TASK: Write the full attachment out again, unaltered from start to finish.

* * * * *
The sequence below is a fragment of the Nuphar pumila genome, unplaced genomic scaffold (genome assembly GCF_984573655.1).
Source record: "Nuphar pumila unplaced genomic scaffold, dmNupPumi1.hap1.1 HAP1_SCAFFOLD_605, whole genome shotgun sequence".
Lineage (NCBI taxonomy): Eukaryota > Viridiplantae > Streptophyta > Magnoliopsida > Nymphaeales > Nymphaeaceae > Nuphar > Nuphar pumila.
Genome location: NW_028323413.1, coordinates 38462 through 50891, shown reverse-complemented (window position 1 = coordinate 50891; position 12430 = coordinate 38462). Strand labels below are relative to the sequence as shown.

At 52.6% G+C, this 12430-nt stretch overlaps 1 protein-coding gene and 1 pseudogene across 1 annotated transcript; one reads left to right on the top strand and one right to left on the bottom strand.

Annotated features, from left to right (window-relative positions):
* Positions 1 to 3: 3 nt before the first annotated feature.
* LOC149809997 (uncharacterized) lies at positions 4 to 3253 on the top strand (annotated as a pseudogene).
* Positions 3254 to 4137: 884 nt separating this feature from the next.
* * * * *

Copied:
The sequence below is a fragment of the Nuphar pumila genome, unplaced genomic scaffold (genome assembly GCF_984573655.1).
Source record: "Nuphar pumila unplaced genomic scaffold, dmNupPumi1.hap1.1 HAP1_SCAFFOLD_605, whole genome shotgun sequence".
Lineage (NCBI taxonomy): Eukaryota > Viridiplantae > Streptophyta > Magnoliopsida > Nymphaeales > Nymphaeaceae > Nuphar > Nuphar pumila.
Genome location: NW_028323413.1, coordinates 38462 through 50891, shown reverse-complemented (window position 1 = coordinate 50891; position 12430 = coordinate 38462). Strand labels below are relative to the sequence as shown.

At 52.6% G+C, this 12430-nt stretch overlaps 1 protein-coding gene and 1 pseudogene across 1 annotated transcript; one reads left to right on the top strand and one right to left on the bottom strand.

Annotated features, from left to right (window-relative positions):
* Positions 1 to 3: 3 nt before the first annotated feature.
* LOC149809997 (uncharacterized) lies at positions 4 to 3253 on the top strand (annotated as a pseudogene).
* Positions 3254 to 4137: 884 nt separating this feature from the next.